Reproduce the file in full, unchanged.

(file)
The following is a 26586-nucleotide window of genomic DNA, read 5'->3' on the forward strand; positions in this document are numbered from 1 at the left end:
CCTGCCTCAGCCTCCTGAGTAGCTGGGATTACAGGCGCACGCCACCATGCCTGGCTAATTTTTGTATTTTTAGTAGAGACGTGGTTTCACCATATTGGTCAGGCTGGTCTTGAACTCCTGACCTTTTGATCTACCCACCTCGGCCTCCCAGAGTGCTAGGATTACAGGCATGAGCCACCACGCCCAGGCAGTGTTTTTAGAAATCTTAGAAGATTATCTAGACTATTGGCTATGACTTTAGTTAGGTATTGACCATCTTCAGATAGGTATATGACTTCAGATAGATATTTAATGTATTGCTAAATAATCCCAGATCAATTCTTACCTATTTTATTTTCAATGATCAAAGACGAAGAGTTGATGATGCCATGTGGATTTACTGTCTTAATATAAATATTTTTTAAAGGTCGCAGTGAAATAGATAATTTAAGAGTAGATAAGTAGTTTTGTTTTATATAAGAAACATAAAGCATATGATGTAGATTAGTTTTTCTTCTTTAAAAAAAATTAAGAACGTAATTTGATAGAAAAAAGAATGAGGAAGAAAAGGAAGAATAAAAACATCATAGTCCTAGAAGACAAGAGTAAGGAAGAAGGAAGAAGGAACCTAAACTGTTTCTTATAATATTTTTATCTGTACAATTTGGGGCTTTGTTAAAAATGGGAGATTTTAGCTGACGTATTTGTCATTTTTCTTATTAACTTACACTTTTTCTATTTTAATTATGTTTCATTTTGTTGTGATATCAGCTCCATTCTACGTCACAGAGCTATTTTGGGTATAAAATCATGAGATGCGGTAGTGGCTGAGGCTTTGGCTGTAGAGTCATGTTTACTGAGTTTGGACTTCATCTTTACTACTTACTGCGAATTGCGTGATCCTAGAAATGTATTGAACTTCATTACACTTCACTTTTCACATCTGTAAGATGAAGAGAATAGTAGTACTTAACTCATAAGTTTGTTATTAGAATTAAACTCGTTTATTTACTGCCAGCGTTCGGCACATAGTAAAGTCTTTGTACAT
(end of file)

The following is a 26586-nucleotide window of genomic DNA, read 5'->3' on the forward strand; positions in this document are numbered from 1 at the left end:
CCTGCCTCAGCCTCCTGAGTAGCTGGGATTACAGGCGCACGCCACCATGCCTGGCTAATTTTTGTATTTTTAGTAGAGACGTGGTTTCACCATATTGGTCAGGCTGGTCTTGAACTCCTGACCTTTTGATCTACCCACCTCGGCCTCCCAGAGTGCTAGGATTACAGGCATGAGCCACCACGCCCAGGCAGTGTTTTTAGAAATCTTAGAAGATTATCTAGACTATTGGCTATGACTTTAGTTAGGTATTGACCATCTTCAGATAGGTATATGACTTCAGATAGATATTTAATGTATTGCTAAATAATCCCAGATCAATTCTTACCTATTTTATTTTCAATGATCAAAGACGAAGAGTTGATGATGCCATGTGGATTTACTGTCTTAATATAAATATTTTTTAAAGGTCGCAGTGAAATAGATAATTTAAGAGTAGATAAGTAGTTTTGTTTTATATAAGAAACATAAAGCATATGATGTAGATTAGTTTTTCTTCTTTAAAAAAAATTAAGAACGTAATTTGATAGAAAAAAGAATGAGGAAGAAAAGGAAGAATAAAAACATCATAGTCCTAGAAGACAAGAGTAAGGAAGAAGGAAGAAGGAACCTAAACTGTTTCTTATAATATTTTTATCTGTACAATTTGGGGCTTTGTTAAAAATGGGAGATTTTAGCTGACGTATTTGTCATTTTTCTTATTAACTTACACTTTTTCTATTTTAATTATGTTTCATTTTGTTGTGATATCAGCTCCATTCTACGTCACAGAGCTATTTTGGGTATAAAATCATGAGATGCGGTAGTGGCTGAGGCTTTGGCTGTAGAGTCATGTTTACTGAGTTTGGACTTCATCTTTACTACTTACTGCGAATTGCGTGATCCTAGAAATGTATTGAACTTCATTACACTTCACTTTTCACATCTGTAAGATGAAGAGAATAGTAGTACTTAACTCATAAGTTTGTTATTAGAATTAAACTCGTTTATTTACTGCCAGCGTTCGGCACATAGTAAAGTCTTTGTACAT